by Scarlett R. Algee
He swims out to the reef and waits for her, because hell is empty and all the devils are here and he has not yet learned to be afraid.
She comes: bare and white, hair and eyes and skin, flat feet and webbed fingers and thin mouth stretched in a too-toothed smile—
(the sky is lead and the sea is black and she is white save her gills and more secret places, fringed-rich-red, pulsing, waiting)
—and her mouth is too wide for proper kissing but he does it anyway, warm flesh to cold, his hands slotted into hers, short nails pulling at the membranes between her fingers.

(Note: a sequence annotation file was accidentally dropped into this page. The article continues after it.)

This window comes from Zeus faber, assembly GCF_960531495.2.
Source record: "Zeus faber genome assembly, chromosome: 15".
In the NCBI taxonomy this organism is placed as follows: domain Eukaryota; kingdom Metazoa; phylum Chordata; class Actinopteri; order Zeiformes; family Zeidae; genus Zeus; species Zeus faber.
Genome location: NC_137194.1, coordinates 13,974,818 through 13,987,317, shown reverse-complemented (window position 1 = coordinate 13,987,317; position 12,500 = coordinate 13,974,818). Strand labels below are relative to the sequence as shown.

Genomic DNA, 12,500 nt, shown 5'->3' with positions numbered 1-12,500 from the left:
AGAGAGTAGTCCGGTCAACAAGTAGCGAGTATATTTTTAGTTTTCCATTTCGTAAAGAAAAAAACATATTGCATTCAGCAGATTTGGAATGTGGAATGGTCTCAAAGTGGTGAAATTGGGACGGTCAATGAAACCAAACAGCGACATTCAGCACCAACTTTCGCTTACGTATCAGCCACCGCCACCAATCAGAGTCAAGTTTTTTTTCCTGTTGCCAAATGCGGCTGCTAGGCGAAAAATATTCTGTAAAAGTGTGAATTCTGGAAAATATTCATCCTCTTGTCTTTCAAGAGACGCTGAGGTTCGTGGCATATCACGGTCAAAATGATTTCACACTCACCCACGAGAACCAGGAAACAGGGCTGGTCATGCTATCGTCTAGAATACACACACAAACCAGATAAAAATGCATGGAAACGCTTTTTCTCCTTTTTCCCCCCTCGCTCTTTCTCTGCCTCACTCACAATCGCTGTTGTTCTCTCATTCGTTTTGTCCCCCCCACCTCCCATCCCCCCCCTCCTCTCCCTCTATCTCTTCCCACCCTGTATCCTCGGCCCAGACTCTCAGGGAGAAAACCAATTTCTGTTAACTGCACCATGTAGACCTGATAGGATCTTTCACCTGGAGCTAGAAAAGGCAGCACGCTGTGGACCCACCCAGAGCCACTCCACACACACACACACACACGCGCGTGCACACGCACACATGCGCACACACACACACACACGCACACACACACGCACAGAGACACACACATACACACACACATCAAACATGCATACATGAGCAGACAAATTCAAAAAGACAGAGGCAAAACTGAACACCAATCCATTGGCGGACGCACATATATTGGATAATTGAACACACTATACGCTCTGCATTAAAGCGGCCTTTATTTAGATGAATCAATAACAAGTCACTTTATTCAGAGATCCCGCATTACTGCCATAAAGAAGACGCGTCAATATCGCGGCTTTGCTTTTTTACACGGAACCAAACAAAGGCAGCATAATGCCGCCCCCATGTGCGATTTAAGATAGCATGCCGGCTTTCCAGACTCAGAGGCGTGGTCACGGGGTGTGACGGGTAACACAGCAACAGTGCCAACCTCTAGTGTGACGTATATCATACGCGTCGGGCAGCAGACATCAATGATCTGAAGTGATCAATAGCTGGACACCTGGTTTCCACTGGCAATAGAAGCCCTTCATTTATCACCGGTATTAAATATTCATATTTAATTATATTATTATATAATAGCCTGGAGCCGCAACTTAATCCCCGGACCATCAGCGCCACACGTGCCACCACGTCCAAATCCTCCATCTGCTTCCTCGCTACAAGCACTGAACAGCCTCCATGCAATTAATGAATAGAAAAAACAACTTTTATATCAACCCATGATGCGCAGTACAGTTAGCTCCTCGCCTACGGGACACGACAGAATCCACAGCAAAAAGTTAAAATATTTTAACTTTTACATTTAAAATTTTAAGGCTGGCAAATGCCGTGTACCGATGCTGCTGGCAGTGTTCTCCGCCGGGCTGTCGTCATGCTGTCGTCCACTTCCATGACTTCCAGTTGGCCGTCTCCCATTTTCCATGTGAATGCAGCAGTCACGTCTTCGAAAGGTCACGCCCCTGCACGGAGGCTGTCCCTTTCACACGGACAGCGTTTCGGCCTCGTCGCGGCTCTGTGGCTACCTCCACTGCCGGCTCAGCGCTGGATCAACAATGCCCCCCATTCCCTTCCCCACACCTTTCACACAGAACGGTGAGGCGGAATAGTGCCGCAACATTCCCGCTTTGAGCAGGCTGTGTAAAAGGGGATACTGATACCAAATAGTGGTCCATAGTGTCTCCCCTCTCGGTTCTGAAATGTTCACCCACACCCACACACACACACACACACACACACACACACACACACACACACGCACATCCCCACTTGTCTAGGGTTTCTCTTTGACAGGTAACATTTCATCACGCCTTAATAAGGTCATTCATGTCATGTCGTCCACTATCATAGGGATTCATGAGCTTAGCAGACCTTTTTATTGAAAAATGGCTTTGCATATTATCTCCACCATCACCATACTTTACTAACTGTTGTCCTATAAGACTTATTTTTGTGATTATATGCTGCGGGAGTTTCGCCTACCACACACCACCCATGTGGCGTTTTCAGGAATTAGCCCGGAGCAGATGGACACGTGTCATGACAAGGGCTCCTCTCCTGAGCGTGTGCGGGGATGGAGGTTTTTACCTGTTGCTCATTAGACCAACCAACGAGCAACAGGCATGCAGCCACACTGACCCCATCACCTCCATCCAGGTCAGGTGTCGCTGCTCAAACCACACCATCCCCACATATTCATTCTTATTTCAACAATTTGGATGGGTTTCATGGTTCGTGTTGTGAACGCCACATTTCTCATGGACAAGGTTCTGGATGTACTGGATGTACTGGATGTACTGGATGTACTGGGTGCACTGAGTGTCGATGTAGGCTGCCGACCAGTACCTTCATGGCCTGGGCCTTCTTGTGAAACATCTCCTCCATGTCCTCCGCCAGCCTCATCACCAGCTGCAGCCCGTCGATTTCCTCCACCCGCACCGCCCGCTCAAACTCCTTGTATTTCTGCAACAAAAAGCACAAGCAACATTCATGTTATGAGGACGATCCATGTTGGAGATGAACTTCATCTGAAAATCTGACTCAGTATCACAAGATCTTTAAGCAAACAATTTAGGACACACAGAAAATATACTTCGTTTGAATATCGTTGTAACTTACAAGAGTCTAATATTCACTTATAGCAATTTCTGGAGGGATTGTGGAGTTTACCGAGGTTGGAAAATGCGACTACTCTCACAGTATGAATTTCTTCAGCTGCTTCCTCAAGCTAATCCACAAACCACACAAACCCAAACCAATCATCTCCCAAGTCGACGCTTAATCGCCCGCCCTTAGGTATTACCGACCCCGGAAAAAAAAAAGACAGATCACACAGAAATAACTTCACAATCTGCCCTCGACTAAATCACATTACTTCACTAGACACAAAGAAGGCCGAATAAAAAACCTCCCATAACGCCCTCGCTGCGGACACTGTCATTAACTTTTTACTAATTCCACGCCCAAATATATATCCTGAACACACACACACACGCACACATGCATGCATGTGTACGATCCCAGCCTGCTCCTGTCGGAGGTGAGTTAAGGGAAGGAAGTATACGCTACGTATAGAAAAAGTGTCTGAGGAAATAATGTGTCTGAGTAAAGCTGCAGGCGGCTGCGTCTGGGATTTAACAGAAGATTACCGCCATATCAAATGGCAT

She tastes of rain, of salt, of blood: and he has not learned to be afraid—
(he will be found in three days’ time, neck broken in three places, bitten through to porcelain shards of spine)
—and when she laughs quicksilvery he tips his head back, baring his throat, stars wheeling briefly overhead in his vision before blanking out, and there is hunger raw in the rows of her teeth but something in her eyes like kindness—
And he is not afraid, because hell is empty.
Scarlett R. Algee has most recently contributed to the anthologies A Shadow of Autumn, Zen of the Dead, and The Haunting of Lake Manor Hotel, as well as to Body Parts Magazine. Previously a teacher and librarian, she lives in the wilds of Tennessee with a Hound of Tindalos cleverly disguised as a beagle, and blogs at scarlettralgee.wordpress.com.